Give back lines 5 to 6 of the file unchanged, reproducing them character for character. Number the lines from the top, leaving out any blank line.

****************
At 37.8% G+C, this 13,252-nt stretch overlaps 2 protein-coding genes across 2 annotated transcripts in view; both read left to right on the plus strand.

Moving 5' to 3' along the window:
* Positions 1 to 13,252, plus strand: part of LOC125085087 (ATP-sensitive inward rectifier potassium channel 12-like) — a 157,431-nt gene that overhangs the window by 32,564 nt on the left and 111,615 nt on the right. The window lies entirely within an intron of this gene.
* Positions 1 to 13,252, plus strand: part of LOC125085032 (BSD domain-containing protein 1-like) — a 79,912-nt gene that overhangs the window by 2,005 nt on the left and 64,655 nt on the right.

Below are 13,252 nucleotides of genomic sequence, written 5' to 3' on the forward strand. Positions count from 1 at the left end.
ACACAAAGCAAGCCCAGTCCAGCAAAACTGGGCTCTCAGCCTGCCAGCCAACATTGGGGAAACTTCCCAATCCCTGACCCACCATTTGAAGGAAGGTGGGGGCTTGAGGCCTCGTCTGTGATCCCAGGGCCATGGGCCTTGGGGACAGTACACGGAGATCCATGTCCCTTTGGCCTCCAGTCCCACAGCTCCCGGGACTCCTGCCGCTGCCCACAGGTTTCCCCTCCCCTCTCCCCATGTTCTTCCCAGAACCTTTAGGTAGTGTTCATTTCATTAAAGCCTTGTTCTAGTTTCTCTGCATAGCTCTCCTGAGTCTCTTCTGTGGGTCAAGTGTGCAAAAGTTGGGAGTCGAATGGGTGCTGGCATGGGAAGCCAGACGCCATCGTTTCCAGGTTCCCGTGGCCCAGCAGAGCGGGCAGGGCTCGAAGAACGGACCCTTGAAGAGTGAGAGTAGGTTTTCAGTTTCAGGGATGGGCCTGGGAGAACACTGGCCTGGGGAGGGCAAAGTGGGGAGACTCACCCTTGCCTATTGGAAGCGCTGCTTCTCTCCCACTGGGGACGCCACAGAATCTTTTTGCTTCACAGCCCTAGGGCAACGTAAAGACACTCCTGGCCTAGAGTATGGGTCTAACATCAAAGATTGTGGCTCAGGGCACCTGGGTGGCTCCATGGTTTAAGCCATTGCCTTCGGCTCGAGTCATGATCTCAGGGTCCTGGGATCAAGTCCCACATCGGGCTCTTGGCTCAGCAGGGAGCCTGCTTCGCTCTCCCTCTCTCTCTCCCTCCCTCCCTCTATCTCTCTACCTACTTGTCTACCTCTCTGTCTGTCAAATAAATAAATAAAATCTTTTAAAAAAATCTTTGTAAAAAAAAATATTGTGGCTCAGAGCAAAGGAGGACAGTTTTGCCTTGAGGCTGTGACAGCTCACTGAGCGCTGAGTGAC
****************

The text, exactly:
Below are 13,252 nucleotides of genomic sequence, written 5' to 3' on the forward strand. Positions count from 1 at the left end.
ACACAAAGCAAGCCCAGTCCAGCAAAACTGGGCTCTCAGCCTGCCAGCCAACATTGGGGAAACTTCCCAATCCCTGACCCACCATTTGAAGGAAGGTGGGGGCTTGAGGCCTCGTCTGTGATCCCAGGGCCATGGGCCTTGGGGACAGTACACGGAGATCCATGTCCCTTTGGCCTCCAGTCCCACAGCTCCCGGGACTCCTGCCGCTGCCCACAGGTTTCCCCTCCCCTCTCCCCATGTTCTTCCCAGAACCTTTAGGTAGTGTTCATTTCATTAAAGCCTTGTTCTAGTTTCTCTGCATAGCTCTCCTGAGTCTCTTCTGTGGGTCAAGTGTGCAAAAGTTGGGAGTCGAATGGGTGCTGGCATGGGAAGCCAGACGCCATCGTTTCCAGGTTCCCGTGGCCCAGCAGAGCGGGCAGGGCTCGAAGAACGGACCCTTGAAGAGTGAGAGTAGGTTTTCAGTTTCAGGGATGGGCCTGGGAGAACACTGGCCTGGGGAGGGCAAAGTGGGGAGACTCACCCTTGCCTATTGGAAGCGCTGCTTCTCTCCCACTGGGGACGCCACAGAATCTTTTTGCTTCACAGCCCTAGGGCAACGTAAAGACACTCCTGGCCTAGAGTATGGGTCTAACATCAAAGATTGTGGCTCAGGGCACCTGGGTGGCTCCATGGTTTAAGCCATTGCCTTCGGCTCGAGTCATGATCTCAGGGTCCTGGGATCAAGTCCCACATCGGGCTCTTGGCTCAGCAGGGAGCCTGCTTCGCTCTCCCTCTCTCTCTCCCTCCCTCCCTCTATCTCTCTACCTACTTGTCTACCTCTCTGTCTGTCAAATAAATAAATAAAATCTTTTAAAAAAATCTTTGTAAAAAAAAATATTGTGGCTCAGAGCAAAGGAGGACAGTTTTGCCTTGAGGCTGTGACAGCTCACTGAGCGCTGAGTGAC